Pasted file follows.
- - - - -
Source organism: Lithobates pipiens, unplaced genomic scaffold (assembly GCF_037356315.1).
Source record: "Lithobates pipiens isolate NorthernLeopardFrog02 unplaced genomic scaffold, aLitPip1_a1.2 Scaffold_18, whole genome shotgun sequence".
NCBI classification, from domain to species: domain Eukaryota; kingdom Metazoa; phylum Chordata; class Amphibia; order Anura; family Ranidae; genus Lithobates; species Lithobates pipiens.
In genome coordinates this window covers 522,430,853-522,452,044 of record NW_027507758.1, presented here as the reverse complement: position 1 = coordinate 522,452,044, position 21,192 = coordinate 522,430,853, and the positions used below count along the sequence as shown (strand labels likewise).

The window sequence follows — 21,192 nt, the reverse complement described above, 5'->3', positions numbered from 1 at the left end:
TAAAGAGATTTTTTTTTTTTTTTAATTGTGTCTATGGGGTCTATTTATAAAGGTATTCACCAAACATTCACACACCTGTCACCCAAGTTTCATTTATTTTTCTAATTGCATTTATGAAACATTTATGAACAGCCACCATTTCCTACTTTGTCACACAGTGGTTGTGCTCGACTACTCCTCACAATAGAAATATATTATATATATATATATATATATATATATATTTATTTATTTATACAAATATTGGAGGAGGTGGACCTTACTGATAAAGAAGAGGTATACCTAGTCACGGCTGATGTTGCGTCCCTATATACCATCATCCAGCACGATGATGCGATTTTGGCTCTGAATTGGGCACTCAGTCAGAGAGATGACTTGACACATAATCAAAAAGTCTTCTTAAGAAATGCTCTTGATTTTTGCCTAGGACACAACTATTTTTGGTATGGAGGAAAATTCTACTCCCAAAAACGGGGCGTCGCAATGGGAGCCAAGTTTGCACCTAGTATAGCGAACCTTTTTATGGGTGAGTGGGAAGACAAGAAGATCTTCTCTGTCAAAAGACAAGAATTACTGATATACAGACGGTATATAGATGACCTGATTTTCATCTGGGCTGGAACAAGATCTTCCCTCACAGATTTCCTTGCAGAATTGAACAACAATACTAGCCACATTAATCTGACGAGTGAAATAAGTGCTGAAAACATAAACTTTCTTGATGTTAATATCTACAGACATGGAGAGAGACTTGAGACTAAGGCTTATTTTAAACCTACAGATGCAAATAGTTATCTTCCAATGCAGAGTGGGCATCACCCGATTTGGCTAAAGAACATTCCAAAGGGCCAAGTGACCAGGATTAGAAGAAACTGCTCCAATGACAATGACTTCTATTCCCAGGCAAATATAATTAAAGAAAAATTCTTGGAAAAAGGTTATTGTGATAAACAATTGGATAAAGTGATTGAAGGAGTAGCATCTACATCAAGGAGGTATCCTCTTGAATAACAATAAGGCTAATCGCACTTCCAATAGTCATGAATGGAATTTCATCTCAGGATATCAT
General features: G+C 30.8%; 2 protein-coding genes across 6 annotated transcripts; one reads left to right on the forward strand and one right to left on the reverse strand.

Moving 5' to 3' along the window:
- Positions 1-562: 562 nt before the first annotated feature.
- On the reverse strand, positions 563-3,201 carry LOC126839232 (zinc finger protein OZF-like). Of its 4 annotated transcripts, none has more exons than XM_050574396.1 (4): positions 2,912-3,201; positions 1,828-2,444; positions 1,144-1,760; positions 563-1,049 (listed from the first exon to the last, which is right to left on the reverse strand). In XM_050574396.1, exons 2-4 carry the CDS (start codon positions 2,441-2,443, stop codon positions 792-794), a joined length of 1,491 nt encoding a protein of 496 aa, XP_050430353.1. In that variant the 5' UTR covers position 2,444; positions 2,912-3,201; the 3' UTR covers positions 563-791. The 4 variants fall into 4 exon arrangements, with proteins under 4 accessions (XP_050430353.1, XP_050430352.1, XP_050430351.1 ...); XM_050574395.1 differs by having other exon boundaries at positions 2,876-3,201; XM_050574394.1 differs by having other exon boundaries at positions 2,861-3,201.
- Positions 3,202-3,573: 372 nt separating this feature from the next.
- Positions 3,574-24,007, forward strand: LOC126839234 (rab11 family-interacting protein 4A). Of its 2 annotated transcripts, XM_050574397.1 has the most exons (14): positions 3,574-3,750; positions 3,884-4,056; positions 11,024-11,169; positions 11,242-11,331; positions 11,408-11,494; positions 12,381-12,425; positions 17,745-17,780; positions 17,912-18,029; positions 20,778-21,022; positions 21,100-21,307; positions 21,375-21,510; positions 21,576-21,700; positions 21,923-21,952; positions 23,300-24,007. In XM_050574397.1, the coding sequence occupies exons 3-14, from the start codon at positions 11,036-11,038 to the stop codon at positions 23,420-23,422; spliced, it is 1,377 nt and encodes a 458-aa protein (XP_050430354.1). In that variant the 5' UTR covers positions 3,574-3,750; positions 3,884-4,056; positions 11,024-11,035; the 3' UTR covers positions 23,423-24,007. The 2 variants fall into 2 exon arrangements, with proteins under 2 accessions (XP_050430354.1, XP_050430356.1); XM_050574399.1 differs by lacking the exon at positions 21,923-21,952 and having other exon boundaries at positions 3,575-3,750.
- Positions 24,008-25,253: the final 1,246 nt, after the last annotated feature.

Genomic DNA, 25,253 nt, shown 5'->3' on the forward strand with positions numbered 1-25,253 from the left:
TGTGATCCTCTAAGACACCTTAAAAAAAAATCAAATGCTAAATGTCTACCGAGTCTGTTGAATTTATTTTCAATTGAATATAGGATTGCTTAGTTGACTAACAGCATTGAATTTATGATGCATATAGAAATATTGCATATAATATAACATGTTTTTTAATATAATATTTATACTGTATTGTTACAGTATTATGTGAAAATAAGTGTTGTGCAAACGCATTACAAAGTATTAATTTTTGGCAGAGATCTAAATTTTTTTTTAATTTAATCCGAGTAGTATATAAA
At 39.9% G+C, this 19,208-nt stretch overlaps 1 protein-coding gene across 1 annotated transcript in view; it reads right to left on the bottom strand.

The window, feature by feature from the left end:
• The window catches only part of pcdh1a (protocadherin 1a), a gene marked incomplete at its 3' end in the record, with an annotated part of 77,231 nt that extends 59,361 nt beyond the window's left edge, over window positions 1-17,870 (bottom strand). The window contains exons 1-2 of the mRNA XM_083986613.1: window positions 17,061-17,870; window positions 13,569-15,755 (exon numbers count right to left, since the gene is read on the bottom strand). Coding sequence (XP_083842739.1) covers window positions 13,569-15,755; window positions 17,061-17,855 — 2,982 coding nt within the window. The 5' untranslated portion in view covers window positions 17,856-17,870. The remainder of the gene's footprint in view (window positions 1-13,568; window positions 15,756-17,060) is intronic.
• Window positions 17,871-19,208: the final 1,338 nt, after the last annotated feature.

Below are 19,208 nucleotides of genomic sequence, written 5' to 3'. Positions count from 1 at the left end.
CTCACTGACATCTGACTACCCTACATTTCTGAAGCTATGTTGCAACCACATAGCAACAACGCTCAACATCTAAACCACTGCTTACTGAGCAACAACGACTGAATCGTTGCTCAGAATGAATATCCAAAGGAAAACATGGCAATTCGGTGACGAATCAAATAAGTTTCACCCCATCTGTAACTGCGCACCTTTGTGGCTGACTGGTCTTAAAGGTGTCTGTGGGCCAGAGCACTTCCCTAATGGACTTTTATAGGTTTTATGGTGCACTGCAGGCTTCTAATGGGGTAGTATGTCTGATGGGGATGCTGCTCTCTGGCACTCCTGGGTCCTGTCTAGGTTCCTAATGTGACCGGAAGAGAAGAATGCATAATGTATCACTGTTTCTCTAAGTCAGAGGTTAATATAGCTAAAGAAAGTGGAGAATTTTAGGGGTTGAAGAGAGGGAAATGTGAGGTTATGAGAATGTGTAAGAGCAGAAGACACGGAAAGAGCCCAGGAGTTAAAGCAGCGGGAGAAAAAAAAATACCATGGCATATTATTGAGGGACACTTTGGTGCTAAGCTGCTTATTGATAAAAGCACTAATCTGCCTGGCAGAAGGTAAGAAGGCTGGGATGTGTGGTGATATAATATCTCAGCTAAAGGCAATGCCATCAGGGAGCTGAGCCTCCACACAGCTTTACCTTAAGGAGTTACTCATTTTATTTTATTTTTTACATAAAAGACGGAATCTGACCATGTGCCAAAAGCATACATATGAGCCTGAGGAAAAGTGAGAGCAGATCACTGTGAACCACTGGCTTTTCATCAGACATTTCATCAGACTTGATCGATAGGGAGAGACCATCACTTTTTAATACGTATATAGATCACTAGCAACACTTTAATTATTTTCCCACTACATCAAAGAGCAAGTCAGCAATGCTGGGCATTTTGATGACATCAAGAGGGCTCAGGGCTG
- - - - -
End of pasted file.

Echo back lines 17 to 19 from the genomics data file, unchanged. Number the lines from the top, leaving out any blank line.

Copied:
The window, feature by feature from the left end:
• The window catches only part of pcdh1a (protocadherin 1a), a gene marked incomplete at its 3' end in the record, with an annotated part of 77,231 nt that extends 59,361 nt beyond the window's left edge, over window positions 1-17,870 (bottom strand). The window contains exons 1-2 of the mRNA XM_083986613.1: window positions 17,061-17,870; window positions 13,569-15,755 (exon numbers count right to left, since the gene is read on the bottom strand). Coding sequence (XP_083842739.1) covers window positions 13,569-15,755; window positions 17,061-17,855 — 2,982 coding nt within the window. The 5' untranslated portion in view covers window positions 17,856-17,870. The remainder of the gene's footprint in view (window positions 1-13,568; window positions 15,756-17,060) is intronic.
• Window positions 17,871-19,208: the final 1,338 nt, after the last annotated feature.